The EU Court of Justice (ECJ) [official website] on Wednesday delivered three judgments striking down gambling restrictions in Germany because the regulations were not designed to protect public interest [judgments]. The suit was filed by several foreign betting companies attempting to break into the German gambling market. The court held that while monopolies are sometimes justified, Germany's "intense advertising" in its gaming operations cause the regulations to fall outside the intended scope of consumer protection. Due to the broad scope of the regulations, the court determined that the German gambling laws were not compatible with EU law on service provisions and games of chance [Article 49-EC text, PDF]. Lobbying firms for the gambling industry called the decision a landmark due to the recent trend of the ECJ upholding gambling restrictions in other EU nations. The ECJ will rule on a similar case [Reuters report] challenging Austrian gambling restrictions on Thursday.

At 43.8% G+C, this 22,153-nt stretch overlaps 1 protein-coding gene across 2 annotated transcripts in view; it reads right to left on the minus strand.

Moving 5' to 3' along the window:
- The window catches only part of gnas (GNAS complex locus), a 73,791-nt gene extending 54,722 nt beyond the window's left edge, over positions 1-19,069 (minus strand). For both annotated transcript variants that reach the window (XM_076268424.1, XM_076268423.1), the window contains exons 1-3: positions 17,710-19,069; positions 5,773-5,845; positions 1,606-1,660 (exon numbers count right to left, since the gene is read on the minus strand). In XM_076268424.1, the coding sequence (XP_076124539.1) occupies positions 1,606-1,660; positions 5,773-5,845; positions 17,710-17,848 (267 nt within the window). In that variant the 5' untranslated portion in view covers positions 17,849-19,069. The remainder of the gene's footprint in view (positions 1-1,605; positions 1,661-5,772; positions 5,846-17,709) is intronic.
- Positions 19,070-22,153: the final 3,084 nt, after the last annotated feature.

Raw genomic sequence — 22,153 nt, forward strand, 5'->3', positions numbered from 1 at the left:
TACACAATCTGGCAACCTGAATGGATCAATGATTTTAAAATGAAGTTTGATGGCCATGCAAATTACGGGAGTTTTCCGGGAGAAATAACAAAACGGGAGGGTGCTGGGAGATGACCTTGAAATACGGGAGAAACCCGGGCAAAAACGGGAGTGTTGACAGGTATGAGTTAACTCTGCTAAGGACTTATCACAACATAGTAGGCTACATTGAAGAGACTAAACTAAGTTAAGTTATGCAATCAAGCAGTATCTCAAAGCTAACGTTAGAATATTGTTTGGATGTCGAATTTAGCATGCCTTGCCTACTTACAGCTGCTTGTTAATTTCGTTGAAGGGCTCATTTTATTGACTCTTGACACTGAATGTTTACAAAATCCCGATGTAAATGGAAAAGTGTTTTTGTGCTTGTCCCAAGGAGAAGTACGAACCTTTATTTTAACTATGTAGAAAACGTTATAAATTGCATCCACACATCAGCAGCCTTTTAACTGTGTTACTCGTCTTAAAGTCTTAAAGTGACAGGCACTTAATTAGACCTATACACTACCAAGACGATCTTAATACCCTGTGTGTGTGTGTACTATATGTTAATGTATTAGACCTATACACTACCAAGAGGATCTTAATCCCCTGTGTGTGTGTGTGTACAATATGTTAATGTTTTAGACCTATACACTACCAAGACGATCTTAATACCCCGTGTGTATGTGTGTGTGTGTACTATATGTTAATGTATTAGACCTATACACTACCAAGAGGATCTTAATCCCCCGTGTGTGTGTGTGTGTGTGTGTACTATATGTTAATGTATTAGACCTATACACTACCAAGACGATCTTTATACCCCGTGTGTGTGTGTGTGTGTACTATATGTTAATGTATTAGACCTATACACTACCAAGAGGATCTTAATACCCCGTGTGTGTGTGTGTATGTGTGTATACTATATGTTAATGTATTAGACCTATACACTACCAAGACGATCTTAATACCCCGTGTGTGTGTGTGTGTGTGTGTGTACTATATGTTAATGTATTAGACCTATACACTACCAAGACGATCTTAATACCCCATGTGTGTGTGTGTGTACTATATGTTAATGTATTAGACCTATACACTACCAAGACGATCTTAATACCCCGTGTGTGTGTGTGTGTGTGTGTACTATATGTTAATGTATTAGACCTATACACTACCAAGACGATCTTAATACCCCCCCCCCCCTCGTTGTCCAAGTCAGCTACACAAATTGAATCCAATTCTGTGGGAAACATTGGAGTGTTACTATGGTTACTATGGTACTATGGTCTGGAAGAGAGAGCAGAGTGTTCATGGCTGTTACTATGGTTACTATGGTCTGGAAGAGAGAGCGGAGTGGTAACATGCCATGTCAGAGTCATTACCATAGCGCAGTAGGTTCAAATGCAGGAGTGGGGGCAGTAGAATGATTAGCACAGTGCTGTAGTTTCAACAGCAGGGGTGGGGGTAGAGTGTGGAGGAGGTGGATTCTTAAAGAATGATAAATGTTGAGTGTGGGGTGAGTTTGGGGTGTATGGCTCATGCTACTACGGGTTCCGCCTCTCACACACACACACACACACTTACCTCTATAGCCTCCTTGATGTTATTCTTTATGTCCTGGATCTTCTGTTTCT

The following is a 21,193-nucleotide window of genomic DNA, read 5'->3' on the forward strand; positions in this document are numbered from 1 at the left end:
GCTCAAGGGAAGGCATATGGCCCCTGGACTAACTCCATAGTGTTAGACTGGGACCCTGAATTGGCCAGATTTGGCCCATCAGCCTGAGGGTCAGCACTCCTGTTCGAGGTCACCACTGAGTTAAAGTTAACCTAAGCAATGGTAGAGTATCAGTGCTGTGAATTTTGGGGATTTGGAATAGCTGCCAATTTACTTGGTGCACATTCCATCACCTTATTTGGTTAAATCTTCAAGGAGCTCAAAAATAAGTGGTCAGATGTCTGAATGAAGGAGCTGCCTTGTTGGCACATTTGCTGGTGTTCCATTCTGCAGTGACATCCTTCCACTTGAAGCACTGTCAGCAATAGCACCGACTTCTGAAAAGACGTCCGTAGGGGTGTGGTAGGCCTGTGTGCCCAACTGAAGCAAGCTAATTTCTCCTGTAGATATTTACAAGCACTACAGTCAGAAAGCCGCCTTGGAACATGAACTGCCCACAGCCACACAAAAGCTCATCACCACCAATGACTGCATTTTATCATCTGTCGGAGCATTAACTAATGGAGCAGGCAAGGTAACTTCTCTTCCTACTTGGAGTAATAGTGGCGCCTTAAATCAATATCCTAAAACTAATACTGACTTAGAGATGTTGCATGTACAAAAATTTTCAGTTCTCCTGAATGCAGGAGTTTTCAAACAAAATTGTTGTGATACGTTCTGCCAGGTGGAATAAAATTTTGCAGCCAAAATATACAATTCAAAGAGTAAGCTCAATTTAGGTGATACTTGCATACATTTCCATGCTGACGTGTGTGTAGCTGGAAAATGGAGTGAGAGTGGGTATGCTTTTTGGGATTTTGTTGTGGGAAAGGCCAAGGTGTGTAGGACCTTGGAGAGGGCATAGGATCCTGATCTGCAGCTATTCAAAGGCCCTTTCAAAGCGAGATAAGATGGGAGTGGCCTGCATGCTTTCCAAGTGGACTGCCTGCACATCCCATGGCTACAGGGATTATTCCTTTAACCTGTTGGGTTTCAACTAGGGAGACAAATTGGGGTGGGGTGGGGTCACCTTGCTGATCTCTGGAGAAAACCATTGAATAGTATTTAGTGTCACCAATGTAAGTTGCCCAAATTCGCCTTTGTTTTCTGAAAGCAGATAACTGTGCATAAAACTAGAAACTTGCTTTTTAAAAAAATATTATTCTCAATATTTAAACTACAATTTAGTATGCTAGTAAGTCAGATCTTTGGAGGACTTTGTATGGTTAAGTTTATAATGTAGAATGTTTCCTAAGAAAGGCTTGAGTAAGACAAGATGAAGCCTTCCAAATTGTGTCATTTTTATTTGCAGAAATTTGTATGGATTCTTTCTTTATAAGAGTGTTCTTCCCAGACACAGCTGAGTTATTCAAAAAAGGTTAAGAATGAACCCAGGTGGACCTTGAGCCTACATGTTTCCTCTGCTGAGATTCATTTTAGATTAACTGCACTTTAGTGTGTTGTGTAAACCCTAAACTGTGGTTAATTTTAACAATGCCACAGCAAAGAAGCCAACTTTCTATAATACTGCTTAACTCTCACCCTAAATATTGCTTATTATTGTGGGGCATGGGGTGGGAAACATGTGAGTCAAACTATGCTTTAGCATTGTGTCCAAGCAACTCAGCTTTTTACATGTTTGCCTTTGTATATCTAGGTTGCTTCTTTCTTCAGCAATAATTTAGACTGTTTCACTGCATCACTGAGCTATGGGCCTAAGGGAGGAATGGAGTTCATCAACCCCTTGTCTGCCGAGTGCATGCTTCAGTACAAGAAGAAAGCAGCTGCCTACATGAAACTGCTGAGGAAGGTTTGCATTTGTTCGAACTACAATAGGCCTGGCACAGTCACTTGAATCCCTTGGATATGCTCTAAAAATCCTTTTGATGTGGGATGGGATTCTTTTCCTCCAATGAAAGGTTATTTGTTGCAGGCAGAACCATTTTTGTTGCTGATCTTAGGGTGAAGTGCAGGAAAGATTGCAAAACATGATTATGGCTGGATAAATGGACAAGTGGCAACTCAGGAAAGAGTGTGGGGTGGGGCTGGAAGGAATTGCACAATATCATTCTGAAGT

The judgments come at a time when the multi-billion euro industry is attempting to break the monopoly held by domestic "game of chance" agencies in many EU member states. In July, the ECJ upheld a Swedish law [JURIST report] that prohibits the promotion of Internet gambling by private operators in other EU member states for profit. The court concluded that Sweden's ban on Internet gambling was in line with EU laws, but that the nation's lottery laws were not allowed to penalize foreign gambling agencies differently from domestic agencies. In June, the ECJ issued two judgments [JURIST report] against UK betting companies Ladbrokes International and Betfair [judgments], upholding Dutch restrictions on Internet gambling. The ECJ ruled in both cases that national regulations on games of chance are compatible with EU law when they are enacted to mitigate addiction and combat fraud.